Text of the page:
• Why it's the BFD: Mailchimp hasn't taken a dime of venture funding since its 2001 formation, making it one of tech's most successful bootstrapped companies. It's also survived the rise, "death" and revival of email (and email newsletters).
  • The bottom line: "The deal would unite two providers of services for small businesses. Intuit has offered QuickBooks accounting software to clients for decades, supplementing it with services such as Credit Karma, which it acquired last year. Mailchimp is focused on digital marketing services, including social advertising, so-called shoppable links and automation products." — Bloomberg

Today in Theranos

Elizabeth Holmes arrives at the courthouse. Photo: Nick Otto/AFP via Getty Images

Jury selection kicked off yesterday, with 14 of nearly 40 potential jurors getting dismissed (including a radio producer whose station has done segments on Theranos).

  • Line of the day, from a potential juror: "I don't have bias, except for I remember the defendant's penchant for turtlenecks."

Venture Capital Deals

🐉 Databricks, a San Francisco-based unified data analytics platform, raised $1.6 billion in Series H funding at a $38 billion post-money valuation. Morgan Stanley led, and was joined by UC Regents, BNY Mellon, Clearbridge, House Fund and insiders like Andreessen Horowitz, BlackRock and Fidelity.

Checkr, a San Francisco-based platform for employee background checks, raised $250 million at a $4.6 billion valuation. Durable Capital led, and was joined by Fidelity, Franklin Templeton and insiders BOND, Khosla Ventures, IVP, T. Rowe Price, Coatue, Accel and YC.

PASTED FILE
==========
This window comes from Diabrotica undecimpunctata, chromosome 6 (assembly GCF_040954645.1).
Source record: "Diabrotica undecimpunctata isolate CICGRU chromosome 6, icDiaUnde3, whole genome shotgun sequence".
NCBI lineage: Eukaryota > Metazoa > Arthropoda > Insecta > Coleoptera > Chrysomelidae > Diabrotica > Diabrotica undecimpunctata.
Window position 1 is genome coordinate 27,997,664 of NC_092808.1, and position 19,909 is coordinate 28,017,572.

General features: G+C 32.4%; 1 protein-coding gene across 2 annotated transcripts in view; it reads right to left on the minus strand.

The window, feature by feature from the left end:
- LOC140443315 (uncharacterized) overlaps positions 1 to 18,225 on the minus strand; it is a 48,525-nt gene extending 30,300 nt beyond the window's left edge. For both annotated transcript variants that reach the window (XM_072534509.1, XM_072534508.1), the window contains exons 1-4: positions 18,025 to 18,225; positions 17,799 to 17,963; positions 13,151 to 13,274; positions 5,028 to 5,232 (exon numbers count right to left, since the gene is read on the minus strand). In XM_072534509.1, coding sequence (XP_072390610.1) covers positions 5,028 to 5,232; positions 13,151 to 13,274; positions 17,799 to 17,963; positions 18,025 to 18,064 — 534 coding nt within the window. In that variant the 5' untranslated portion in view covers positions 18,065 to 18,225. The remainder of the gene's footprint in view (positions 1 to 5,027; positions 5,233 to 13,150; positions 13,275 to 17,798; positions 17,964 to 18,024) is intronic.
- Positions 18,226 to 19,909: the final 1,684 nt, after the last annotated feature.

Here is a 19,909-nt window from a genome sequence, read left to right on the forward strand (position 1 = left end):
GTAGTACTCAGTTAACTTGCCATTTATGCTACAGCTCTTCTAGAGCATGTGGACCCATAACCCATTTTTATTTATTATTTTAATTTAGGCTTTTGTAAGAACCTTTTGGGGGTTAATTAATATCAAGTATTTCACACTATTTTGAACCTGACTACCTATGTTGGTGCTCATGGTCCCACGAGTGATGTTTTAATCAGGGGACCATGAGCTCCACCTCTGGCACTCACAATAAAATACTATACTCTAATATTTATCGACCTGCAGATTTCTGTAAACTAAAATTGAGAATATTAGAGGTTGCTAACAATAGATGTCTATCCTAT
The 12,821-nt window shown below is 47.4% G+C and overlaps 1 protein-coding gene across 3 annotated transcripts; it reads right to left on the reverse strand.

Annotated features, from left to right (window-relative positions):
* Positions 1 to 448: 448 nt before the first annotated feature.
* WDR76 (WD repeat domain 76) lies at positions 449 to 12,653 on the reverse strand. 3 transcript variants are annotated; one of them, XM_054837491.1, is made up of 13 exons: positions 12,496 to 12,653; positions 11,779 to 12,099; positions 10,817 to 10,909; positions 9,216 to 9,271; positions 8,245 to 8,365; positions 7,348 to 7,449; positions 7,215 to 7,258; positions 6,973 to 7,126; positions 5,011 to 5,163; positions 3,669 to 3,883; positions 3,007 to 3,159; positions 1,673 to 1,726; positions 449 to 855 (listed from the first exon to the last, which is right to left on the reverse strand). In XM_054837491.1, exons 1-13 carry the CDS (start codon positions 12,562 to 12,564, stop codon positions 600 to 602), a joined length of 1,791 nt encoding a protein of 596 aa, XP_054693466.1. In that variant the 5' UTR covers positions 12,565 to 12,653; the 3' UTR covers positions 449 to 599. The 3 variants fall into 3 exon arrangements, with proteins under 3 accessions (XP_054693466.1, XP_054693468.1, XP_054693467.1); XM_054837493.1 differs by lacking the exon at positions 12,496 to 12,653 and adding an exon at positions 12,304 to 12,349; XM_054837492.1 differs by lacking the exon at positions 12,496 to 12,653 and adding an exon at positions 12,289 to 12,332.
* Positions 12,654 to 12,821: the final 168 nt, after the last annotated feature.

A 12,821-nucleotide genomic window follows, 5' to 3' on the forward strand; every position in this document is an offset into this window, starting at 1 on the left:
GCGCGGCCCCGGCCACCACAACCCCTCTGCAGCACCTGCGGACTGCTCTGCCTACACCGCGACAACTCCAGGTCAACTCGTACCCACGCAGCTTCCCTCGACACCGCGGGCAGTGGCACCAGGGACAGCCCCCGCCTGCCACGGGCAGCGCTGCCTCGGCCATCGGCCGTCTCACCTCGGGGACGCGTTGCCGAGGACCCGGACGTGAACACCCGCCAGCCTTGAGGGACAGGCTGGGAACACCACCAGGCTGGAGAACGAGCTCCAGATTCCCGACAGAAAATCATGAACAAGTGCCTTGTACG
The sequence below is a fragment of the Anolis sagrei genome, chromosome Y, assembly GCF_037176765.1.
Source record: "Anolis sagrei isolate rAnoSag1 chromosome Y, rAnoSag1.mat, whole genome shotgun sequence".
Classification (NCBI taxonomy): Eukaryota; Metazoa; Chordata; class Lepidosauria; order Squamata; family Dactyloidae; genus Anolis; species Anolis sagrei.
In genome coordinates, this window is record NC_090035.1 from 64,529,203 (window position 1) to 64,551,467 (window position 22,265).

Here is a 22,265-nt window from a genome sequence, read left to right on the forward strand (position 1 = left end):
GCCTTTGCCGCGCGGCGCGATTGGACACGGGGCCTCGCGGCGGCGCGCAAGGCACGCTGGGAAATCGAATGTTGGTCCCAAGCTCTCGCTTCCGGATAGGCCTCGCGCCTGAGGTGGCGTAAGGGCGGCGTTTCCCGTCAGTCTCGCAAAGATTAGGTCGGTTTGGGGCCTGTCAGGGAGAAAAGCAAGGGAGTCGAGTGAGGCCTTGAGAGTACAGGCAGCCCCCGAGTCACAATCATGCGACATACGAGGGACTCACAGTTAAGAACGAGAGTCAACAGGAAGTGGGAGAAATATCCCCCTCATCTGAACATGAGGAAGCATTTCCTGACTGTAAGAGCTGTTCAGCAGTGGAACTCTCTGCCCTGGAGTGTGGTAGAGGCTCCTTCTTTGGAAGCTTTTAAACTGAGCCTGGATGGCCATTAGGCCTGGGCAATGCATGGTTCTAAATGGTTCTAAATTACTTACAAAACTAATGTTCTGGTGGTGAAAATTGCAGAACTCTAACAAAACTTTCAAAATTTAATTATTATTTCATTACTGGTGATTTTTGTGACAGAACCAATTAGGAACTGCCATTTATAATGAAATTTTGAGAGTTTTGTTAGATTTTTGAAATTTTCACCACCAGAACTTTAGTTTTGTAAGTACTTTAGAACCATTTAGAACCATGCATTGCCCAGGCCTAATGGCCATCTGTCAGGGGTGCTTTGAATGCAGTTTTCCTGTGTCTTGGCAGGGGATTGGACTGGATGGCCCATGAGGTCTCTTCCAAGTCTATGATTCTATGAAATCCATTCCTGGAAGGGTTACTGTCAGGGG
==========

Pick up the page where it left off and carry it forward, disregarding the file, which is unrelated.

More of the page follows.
Heroes, a London-based Amazon merchant roll-up platform, raised $200 million from Crayhill Capital Management.

Carsome Group, a Malaysian used car marketplace, raised $170 million at a $1.3 billion valuation from backers like Taiwanese chipmaker MediaTek, Gobi Partners and capital firm Gobi Partners and Mitsubishi UFG Financial Group.

Olsam, a London-based Amazon merchant roll-up platform, raised $165 million in Series A equity and debt funding. Apeiron Investment Group led the equity tranche, and was joined by Elevat3 Capital. North Wall Capital led the debt.

🚲 VanMoof, a Dutch e-bike brand, raised $128 million in Series C funding. Hillhouse Investment led, and was joined by Gillian Tans ( CEO) and insiders Norwest Venture Partners, Felix Capital, Balderton Capital and TriplePoint Capital.